Coffee shops over here are not like back home. They serve real coffee. The ones back home serve sugary coffee-flavored drinks with high fructose corn syrup and extra whip cream. Suburbanites in sloppy clothes indulging in a 'brand experience'.
The coffee shops here are descendants of European cafes. Cappuccino is served as it has been for over a century- shot of espresso with steamed milk. Iced coffee is just that- chilled coffee over ice. Other drinks stick to the same elegant simplicity, decorated with complementing flavors. Sugar is used as sweetener, not a base, and you can actually taste the coffee. Frozen drinks follow the same guidelines in a blender with ice. If it ain't broke, don't fix it.
The decor is often European in style, usually French or Italian. Jazz plays over the sound system; Errol Garner and Miles Davis are staples and Kenny G is thankfully absent. Unlike the 'brand' chains back home (unfortunately proliferating here as well) there is a smoking section. Good coffee goes hand in hand with a good smoke. This is where I sit, cigarillo in one hand and pen in the other.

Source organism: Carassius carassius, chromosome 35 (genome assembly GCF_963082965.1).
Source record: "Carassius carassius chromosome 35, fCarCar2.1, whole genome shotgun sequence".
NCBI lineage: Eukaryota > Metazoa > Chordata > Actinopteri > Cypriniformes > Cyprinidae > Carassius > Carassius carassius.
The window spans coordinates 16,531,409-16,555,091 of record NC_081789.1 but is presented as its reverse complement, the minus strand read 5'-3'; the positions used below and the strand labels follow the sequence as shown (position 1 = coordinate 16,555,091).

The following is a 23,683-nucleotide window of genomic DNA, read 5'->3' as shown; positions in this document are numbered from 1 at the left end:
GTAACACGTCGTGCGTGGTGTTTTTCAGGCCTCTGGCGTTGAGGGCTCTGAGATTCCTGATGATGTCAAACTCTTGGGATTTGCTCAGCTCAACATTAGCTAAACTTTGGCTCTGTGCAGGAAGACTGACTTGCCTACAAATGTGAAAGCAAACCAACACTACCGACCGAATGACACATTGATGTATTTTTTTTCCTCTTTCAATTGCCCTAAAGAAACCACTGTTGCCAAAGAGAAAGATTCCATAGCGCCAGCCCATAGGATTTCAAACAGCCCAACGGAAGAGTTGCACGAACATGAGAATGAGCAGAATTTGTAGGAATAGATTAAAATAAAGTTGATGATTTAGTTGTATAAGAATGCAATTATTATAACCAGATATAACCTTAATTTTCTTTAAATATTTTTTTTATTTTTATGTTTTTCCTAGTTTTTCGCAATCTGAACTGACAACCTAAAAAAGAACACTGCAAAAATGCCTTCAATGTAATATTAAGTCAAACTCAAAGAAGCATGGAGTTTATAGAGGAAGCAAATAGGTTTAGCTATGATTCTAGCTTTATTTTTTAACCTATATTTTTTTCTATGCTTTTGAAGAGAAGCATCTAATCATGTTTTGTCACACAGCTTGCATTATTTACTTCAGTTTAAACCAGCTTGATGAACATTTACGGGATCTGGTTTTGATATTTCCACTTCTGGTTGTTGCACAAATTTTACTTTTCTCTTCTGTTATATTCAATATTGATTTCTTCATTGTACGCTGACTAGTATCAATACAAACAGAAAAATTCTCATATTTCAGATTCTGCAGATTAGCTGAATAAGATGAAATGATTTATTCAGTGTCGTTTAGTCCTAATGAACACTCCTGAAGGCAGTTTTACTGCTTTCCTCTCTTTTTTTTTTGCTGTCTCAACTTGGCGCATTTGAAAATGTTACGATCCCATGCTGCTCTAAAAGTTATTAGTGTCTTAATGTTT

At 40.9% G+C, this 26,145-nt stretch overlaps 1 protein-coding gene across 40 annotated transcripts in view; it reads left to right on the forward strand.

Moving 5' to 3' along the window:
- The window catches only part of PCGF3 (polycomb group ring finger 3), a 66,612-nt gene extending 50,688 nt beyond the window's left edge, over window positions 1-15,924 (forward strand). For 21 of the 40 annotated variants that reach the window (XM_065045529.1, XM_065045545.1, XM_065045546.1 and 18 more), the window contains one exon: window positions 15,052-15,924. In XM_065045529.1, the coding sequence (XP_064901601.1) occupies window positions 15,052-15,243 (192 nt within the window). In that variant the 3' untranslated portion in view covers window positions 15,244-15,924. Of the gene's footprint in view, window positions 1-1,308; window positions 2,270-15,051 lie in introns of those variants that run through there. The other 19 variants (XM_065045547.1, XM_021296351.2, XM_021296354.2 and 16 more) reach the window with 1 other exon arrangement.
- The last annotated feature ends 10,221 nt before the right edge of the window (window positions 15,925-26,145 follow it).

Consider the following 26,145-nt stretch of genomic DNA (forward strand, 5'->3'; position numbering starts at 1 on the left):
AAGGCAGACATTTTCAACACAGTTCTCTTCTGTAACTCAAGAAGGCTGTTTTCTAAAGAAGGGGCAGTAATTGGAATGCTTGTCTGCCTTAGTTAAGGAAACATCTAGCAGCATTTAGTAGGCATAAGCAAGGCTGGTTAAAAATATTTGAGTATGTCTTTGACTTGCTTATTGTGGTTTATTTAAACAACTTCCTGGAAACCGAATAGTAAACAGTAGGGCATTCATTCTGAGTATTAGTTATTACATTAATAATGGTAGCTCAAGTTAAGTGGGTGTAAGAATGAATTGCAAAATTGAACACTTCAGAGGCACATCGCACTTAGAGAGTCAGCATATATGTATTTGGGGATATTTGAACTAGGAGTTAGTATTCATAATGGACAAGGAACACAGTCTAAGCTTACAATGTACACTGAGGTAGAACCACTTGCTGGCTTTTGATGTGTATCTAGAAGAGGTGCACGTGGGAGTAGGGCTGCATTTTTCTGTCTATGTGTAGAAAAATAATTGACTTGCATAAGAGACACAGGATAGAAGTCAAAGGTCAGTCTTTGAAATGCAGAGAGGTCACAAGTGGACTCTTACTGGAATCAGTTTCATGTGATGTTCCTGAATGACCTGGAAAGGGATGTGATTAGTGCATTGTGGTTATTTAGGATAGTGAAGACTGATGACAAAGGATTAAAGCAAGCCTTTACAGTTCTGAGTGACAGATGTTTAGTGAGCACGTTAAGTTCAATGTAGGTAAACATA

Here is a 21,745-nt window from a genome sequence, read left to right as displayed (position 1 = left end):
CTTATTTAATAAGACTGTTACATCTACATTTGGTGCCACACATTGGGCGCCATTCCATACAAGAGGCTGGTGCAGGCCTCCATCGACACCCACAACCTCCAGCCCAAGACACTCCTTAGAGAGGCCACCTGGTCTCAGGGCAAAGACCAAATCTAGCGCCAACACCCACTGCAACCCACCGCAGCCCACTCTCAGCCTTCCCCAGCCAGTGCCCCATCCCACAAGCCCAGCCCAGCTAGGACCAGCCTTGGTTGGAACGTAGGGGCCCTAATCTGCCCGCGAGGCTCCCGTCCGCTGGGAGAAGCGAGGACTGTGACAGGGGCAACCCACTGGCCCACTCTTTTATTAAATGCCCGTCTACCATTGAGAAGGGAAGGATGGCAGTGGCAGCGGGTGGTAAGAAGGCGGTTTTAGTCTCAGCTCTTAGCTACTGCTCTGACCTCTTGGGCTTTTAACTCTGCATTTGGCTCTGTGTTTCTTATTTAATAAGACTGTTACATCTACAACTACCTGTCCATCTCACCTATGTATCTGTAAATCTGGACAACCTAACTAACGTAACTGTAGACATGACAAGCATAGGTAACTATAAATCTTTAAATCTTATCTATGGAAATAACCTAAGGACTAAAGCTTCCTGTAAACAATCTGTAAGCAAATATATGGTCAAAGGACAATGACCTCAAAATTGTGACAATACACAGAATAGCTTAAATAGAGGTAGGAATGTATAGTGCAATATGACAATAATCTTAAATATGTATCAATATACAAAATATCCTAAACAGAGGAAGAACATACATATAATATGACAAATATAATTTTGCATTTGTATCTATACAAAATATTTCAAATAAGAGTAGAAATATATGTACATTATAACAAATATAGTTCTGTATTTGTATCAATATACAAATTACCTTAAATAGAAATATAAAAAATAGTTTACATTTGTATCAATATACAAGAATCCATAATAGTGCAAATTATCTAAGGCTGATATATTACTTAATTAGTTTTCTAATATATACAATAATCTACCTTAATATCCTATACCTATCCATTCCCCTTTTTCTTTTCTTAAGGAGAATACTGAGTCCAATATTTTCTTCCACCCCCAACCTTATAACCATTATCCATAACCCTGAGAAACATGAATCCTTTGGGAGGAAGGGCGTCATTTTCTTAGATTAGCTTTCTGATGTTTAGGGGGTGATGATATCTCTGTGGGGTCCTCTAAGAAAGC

Outside the window is a bustling metropolis. Endless restaurants, bars and shops crammed into every nook and cranny, buildings 5-10 stories high. Beyond are the skyscrapers of the business district. The streets are alive; business men in black suits and white shirts with pale pink ties, college kids in reggae threads and rectangle glasses, slender women in colorful dresses and heels with their hair and makeup done perfectly. During these rare moments my cranky homesickness is gone and I dig being an ex-pat.